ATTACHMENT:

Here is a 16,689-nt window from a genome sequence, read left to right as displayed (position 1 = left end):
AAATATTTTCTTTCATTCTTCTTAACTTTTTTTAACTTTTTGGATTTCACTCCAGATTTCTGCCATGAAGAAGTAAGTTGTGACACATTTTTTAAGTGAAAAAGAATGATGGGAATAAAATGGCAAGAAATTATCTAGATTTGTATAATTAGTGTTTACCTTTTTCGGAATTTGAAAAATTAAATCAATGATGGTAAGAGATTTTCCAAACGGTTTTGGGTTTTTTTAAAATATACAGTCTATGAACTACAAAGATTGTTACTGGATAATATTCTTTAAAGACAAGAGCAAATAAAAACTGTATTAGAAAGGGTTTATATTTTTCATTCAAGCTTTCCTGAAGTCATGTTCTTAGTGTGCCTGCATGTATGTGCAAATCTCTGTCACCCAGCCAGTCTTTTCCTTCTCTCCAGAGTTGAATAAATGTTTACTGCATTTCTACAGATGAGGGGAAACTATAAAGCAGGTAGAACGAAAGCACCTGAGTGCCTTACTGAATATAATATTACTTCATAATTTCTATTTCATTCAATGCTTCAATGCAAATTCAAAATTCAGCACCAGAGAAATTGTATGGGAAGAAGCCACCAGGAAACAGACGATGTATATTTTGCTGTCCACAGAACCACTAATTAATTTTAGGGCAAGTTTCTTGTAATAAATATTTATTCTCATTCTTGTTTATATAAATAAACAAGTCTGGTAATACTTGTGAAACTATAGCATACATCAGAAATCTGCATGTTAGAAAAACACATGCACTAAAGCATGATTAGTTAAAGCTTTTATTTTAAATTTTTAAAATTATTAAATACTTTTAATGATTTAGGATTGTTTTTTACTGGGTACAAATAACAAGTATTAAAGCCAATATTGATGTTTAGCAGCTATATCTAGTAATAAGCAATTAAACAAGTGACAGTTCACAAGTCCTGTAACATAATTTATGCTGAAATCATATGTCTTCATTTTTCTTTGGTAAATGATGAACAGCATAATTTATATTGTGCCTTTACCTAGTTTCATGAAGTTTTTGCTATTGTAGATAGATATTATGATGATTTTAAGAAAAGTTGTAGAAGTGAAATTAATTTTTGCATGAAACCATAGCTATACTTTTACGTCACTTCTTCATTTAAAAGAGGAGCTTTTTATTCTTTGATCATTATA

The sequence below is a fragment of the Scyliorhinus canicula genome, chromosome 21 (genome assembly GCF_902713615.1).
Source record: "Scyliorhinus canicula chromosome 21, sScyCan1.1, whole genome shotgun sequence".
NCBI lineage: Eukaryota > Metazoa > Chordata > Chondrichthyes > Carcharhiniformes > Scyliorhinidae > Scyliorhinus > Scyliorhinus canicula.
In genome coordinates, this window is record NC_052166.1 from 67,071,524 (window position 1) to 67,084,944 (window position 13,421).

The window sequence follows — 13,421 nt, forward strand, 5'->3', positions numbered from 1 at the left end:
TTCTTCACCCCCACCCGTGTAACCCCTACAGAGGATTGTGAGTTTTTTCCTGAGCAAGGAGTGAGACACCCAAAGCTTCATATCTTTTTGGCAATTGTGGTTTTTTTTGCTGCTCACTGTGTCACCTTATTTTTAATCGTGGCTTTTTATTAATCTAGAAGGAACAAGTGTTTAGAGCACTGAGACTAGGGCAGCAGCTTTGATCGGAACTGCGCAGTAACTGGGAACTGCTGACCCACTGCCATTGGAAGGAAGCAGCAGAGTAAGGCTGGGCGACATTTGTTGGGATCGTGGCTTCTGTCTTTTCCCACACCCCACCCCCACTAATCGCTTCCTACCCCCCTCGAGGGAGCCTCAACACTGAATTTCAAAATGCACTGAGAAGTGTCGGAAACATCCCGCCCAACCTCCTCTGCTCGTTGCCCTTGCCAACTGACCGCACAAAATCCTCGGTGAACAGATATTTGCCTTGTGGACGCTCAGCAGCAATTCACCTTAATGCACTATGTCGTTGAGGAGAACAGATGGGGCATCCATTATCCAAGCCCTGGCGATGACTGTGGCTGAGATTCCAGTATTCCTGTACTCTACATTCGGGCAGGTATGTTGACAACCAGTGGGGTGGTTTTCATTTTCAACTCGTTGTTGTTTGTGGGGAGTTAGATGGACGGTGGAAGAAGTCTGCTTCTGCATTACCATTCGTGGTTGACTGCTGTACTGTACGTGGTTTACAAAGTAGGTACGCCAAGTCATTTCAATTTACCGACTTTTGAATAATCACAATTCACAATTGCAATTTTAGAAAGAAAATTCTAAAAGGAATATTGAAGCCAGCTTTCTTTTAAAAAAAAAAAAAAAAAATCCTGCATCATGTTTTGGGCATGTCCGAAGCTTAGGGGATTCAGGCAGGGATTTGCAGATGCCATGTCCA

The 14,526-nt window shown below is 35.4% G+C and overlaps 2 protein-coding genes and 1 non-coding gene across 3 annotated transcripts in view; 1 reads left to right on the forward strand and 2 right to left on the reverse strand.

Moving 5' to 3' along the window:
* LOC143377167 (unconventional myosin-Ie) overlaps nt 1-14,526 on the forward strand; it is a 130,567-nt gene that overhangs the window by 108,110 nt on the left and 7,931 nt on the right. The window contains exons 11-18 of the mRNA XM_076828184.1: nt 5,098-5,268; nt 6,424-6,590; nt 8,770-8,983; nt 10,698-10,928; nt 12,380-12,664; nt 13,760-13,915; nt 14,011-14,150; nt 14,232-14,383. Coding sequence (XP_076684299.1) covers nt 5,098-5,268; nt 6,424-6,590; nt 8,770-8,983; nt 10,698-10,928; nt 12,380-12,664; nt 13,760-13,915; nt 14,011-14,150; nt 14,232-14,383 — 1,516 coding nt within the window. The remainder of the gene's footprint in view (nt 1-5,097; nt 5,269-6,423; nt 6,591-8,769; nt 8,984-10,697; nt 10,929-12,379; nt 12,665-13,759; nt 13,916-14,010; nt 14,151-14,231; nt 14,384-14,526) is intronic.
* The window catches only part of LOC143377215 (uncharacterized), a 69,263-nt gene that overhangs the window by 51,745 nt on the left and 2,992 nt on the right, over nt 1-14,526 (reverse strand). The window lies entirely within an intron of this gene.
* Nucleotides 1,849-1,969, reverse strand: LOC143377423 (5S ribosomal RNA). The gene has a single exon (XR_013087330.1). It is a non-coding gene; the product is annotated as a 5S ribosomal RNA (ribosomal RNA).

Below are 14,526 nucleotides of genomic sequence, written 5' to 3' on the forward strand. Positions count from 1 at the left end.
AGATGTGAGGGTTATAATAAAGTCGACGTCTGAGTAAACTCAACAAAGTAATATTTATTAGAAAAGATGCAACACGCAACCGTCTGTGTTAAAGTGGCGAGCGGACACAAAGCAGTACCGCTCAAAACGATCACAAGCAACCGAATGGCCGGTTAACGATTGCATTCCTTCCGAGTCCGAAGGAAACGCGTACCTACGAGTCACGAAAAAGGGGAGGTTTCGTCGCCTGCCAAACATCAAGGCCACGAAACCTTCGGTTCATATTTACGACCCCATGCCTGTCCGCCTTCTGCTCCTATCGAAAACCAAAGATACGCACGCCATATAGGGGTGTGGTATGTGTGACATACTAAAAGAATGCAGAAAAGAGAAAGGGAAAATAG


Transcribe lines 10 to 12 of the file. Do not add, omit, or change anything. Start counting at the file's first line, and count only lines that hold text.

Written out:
Moving 5' to 3' along the window:
* LOC143377167 (unconventional myosin-Ie) overlaps nt 1-14,526 on the forward strand; it is a 130,567-nt gene that overhangs the window by 108,110 nt on the left and 7,931 nt on the right. The window contains exons 11-18 of the mRNA XM_076828184.1: nt 5,098-5,268; nt 6,424-6,590; nt 8,770-8,983; nt 10,698-10,928; nt 12,380-12,664; nt 13,760-13,915; nt 14,011-14,150; nt 14,232-14,383. Coding sequence (XP_076684299.1) covers nt 5,098-5,268; nt 6,424-6,590; nt 8,770-8,983; nt 10,698-10,928; nt 12,380-12,664; nt 13,760-13,915; nt 14,011-14,150; nt 14,232-14,383 — 1,516 coding nt within the window. The remainder of the gene's footprint in view (nt 1-5,097; nt 5,269-6,423; nt 6,591-8,769; nt 8,984-10,697; nt 10,929-12,379; nt 12,665-13,759; nt 13,916-14,010; nt 14,151-14,231; nt 14,384-14,526) is intronic.
* The window catches only part of LOC143377215 (uncharacterized), a 69,263-nt gene that overhangs the window by 51,745 nt on the left and 2,992 nt on the right, over nt 1-14,526 (reverse strand). The window lies entirely within an intron of this gene.